In Hungary, the first lockdown was launched due to the COVID-19 epidemic exactly one year ago. I, as leader of the most important Jewish organization safeguarding Hungarian Jewish religious traditions, the Federation of Jewish Communities in Hungary – MAZSIHISZ, was already in full swing consulting with my colleagues about the tasks of crisis management.
In the new situation we had to solve the meals, social and medical care of several thousand people and also transition into “virus-safe” religious life. We did what we thought was right despite having no prior experience to draw from.
In retrospective, we overcame the difficulties with success. In this fight, the largest international Jewish organizations, the World Jewish Congress (WJC) and the European Jewish Congress (EJC) were our partners and we also received extraordinary help from the Hungarian government lead by Prime Minister Viktor Orbán.
In Hungary, as in other countries, those who are responsible for the management and control regarding the protective regulations receive a lot of criticism. Decisions that are incomprehensible from the outside vantage point may occur and nonprofessionals may have the feeling that things happen slowly.
In the fight against the novel coronavirus, mistakes can be measured in numbers of human lives taken as the victims of the disease. As an active Jewish leader I understand and feel the burden of it.
The vaccination campaign also began recently in Hungary. By now, the rate of vaccinated people can be seen through international comparisons.
We also see the high efficiency of protection afforded by Israel that is regarded in amazement in the whole world. The Jewish State has never been so highly appreciated in Hungary as it has been during the past months. Average people on the street talk about the Israeli vaccination program as exemplary. We hope that such positive feelings will continue and reflect favorably as to perception of Israel in the common view.
My daily experience as a Hungarian Jewish leader is that it is a very difficult task to bring about the vaccination of the largest Jewish community in Central-Eastern Europe. This population is comprised of one hundred thousand persons who are resistant to the idea of protections from the pandemic.
From the very beginning, the constructive and flexible approach by the Hungarian government to our protection-related requests has been very helpful. The only Jewish hospital of Central Europe operates in Budapest. That health-care institution has a strong geriatric profile and primarily nurses Holocaust survivors, but it is also open to all, regardless of religious affiliation. The average age of the patients is more than 84 years old. Their protection and professional care is our high priority.
During the past year, sometimes we were confronted with problems that could only be solved with the personal intervention of Orbán. He helped us.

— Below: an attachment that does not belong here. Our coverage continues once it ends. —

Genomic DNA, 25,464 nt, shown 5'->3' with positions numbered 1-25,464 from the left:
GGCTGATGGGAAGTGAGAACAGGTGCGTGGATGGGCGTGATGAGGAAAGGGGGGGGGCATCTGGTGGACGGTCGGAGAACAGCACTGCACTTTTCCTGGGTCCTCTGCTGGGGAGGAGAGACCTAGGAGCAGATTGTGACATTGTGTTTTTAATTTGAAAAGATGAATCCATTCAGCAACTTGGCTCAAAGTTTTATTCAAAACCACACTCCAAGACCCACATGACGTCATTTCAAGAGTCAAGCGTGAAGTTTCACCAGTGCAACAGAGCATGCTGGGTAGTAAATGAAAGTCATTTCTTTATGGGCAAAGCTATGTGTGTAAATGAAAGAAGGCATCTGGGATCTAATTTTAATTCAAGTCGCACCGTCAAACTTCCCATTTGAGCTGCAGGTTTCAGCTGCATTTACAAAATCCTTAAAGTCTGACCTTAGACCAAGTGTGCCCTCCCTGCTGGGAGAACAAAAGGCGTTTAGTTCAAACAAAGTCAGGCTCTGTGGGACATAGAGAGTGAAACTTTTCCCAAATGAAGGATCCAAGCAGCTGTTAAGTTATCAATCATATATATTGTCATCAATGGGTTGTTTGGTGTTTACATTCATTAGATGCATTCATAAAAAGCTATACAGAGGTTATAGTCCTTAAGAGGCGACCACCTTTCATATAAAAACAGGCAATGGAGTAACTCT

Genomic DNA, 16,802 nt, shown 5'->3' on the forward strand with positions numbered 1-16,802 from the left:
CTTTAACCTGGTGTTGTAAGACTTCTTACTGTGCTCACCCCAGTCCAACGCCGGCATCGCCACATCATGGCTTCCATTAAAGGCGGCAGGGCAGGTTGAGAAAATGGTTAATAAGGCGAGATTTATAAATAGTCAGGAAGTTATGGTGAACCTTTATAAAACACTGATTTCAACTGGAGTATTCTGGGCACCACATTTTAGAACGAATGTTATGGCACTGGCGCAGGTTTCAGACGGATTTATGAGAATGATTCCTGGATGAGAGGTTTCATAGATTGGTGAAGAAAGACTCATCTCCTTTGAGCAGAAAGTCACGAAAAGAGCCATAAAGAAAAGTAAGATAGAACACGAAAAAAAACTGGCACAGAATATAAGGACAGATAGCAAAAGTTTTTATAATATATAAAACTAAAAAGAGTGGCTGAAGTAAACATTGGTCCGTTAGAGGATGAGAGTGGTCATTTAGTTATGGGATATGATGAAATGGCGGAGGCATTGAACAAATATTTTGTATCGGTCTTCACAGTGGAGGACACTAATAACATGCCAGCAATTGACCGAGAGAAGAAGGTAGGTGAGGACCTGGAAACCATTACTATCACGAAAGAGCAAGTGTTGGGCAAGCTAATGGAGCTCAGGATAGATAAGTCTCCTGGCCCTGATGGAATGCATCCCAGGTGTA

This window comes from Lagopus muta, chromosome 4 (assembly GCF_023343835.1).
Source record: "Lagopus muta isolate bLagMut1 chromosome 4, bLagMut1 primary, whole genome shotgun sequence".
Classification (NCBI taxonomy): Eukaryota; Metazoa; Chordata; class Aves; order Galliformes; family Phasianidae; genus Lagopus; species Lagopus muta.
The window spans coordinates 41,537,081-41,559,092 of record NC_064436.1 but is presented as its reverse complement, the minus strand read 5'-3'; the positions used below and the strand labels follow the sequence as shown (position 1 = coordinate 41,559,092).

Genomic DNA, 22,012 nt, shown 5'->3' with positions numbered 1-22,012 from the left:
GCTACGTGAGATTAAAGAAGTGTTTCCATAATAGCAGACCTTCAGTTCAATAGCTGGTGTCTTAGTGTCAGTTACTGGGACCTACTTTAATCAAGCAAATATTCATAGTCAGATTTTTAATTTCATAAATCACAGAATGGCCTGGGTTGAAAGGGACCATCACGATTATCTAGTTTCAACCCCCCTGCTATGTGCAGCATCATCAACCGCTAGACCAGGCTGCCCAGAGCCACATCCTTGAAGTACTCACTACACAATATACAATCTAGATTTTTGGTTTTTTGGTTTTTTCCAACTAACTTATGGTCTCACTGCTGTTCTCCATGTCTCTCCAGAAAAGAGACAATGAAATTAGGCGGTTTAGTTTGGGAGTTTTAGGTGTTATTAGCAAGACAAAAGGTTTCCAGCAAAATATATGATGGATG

We greatly appreciate the partnership assistance because in “peacetime” we have different opinions about certain issues that are sensitive specifically for the Jewish community. However, averting the emergency situation overrides all other public disagreements.
At the pandemic outbreak, the development program of the Hungarian government concerning church-managed hospitals – including the Jewish hospital – became especially important. We are refurbishing our outdated facility – in an over one-hundred-year-old building – into a modern, 21st century hospital with the $15 million financial support of the Hungarian government.
Two-thirds of the reconstruction has been finished. The project is expected to reach completion in 2022.
The curative medical work continues during the reconstruction. While we care mostly for Holocaust-survivor patients, we also do our part in the national vaccination program and we launched an awareness-raising campaign encouraging everybody to be vaccinated.
According to the position taken by our most prestigious rabbi, protection of human life is paramount, thus vaccinations can also be given on Saturday even though it is the Jewish day of rest, Shabbat. Our hospital is ready to inoculate as many people – Jewish and non-Jewish – as possible within the framework of the national vaccination program.
In addition, our common goal with the government is to fight against another type of virus, the antisemitism. Over past years, there were no physical attacks committed against the members of the Jewish community in Hungary, but we have to work a lot against antisemitic statements and antisemitism in public.
It is gratifying that the Hungarian government consistently stands up for Israel in international organizations. We lived through the years of the Cold War in the Eastern-bloc countries and suffered through decades of interrupted diplomatic relations between the two states after the 1967 Six Day War.
Now we witness the friendly relationship between our countries with relief. Hungary’s foreign policy regarding Israel and Hungary’s support for Israel is exemplary. It gives us hope that Orbán and Prime Minister Benjamin Netanyahu personally consult together about the shared fight against the pandemic.
It would be our great pleasure if the Hungarian and the Israeli governments continue their cooperation and return to a normal situation. Hungary’s largest Jewish organization, MAZSIHISZ, supports it through its own tools and means. If we can finally leave behind quarantines, the traditional good wishes of the fast-approaching Passover holiday can become true: Lösáná hábáá biJörusálájim, in other words, next year in Jerusalem!
András Heisler is the President of the Federation of Hungarian Jewish Communities (MAZSIHISZ) and the Vice-President of the European Jewish Congress